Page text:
"..Let's say I'm writing a really simple blues song. If you know your twelve-bar blues, you'll know it goes something like


(where each letter corresponds to a measure of music, and 'C' means 'C major chord', etc.). Now, I can take that exact piece of music, and 'transpose' it into a different key, say, A:

A A A A D D A A E D A A.

What makes the first piece of music 'in the key of C major', and the second piece of music 'in the key of A major'? How would you tell the difference between them if you were listening to them?

Well, the first thing to notice is that in both pieces, there is one chord that I spend most of my time on. In the first piece, it's C-major, and in the second piece it's A-major. In a very real sense, this is the 'main' chord of the piece. Sometimes this alone can be a good indicator to what key a piece is in -- particularly for forms such as blues, country, and pop.

Another, more subtle thing to notice, is that there is a very specific arrangement of chords sitting around the home chord. In the first case, we start on C, and we go up to F, and up to G. If we call C number 'one', and count up the keyboard, you can see that we use chords 'one', 'four', and 'five'.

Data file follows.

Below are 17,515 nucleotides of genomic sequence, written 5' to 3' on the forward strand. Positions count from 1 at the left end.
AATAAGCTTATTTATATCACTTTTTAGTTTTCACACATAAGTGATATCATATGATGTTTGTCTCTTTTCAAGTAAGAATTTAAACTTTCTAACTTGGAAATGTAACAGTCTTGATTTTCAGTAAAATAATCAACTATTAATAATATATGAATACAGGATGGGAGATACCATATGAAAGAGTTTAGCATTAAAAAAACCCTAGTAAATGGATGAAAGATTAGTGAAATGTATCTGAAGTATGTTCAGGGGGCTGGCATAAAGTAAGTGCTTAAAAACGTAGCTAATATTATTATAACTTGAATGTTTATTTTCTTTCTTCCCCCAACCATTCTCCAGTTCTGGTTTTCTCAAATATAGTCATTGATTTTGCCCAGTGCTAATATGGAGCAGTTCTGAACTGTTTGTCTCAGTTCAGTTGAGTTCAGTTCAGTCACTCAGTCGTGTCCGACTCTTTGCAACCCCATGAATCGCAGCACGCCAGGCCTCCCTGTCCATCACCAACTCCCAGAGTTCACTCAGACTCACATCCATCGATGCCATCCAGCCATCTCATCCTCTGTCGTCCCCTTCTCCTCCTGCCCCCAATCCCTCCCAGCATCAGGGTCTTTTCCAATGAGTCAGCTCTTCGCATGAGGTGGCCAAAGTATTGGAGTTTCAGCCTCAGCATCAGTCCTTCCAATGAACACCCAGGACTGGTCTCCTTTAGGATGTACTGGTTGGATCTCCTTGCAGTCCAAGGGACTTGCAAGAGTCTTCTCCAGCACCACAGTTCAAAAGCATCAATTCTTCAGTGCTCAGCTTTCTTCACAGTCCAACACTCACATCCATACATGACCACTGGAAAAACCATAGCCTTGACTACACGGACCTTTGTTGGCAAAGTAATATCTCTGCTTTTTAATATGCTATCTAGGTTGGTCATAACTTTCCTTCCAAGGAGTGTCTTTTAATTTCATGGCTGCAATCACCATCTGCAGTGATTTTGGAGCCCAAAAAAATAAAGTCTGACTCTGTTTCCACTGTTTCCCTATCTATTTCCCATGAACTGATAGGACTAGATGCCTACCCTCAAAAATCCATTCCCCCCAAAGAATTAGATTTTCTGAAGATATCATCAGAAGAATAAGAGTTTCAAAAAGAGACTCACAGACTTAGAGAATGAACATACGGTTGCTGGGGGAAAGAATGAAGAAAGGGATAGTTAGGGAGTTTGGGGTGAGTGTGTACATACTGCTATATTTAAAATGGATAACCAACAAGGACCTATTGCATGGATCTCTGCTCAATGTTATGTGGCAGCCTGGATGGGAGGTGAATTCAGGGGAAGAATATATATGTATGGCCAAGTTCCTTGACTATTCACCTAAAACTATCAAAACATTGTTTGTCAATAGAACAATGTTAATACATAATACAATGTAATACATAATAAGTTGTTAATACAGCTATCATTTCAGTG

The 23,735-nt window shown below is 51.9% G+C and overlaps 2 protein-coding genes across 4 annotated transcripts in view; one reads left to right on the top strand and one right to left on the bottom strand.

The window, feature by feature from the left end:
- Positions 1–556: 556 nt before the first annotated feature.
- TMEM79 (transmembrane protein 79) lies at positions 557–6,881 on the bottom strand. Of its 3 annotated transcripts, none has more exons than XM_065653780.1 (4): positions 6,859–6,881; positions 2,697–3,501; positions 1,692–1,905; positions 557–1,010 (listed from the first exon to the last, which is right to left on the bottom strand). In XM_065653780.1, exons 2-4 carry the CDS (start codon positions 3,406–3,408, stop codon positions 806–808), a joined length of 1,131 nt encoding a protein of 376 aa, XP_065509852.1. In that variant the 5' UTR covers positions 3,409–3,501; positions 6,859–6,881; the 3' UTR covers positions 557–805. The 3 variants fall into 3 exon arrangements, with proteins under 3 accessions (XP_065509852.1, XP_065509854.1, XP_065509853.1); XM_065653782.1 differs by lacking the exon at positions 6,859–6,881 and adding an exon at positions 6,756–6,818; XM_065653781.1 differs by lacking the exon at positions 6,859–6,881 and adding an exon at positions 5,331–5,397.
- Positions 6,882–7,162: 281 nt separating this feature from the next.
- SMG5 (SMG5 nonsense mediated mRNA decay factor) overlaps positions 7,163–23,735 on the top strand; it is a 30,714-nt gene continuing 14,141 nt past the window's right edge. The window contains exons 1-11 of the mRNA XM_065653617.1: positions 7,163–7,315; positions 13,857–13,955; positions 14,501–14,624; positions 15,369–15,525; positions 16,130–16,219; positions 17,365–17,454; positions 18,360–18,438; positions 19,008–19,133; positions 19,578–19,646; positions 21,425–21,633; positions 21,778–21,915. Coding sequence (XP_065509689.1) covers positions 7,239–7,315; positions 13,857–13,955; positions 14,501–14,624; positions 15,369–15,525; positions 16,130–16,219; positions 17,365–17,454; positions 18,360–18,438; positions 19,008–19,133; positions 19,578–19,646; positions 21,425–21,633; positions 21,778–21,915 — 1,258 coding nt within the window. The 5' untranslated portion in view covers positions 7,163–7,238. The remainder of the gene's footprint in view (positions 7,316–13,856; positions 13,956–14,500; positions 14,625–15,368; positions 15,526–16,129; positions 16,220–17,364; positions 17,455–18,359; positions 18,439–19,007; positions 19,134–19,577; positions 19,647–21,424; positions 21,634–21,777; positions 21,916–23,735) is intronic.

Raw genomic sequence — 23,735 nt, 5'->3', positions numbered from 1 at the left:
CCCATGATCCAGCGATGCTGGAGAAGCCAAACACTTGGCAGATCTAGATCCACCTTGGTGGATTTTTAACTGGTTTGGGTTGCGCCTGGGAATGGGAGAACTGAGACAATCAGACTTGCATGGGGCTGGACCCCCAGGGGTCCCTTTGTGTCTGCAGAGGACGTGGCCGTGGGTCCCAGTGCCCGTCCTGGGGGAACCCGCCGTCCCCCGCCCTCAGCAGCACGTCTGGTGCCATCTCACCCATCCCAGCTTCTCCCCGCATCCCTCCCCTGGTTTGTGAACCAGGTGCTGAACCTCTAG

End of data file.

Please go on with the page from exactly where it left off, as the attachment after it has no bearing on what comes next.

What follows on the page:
Now do the same with the second piece. We start on A, and go up to D, and up to E. If we now call A number 'one', then D turns out to be number 'four', and E is number 'five'. It's the exact same relationship.

In fact, in the vast majority of Western music, these chords, I, IV and V are the most common chords used, simply because they are the ones that sound good when they're played one after another. When your brain hears that relationship of chords, even if you don't consciously realise it, it will be able to pick out which chord is number I, the 'home' key.

It's like if I drew an arrow on a piece of paper, and asked you to identify the point of the arrowhead. No matter which way round I turn the piece of paper, you'll be able to find the point, because your brain understands the relationship between the lines on the paper, even if I turn it upside down, stick it on the ceiling, or whatever. It's just like that with harmony and different keys.


Perhaps you think you can't do this. Well, put on a piece of simple music, pause it halfway through, and just tell yourself to "hum the main note". You may be surprised at how easily your brain picks out a note to hum. At the very least, you can usually tell whether the piece sounds 'complete' and it could stop there (even if it carries on in real life), or if it sounds 'interrupted' and needs to carry on to go somewhere else..."

Thanx to Chris!!!!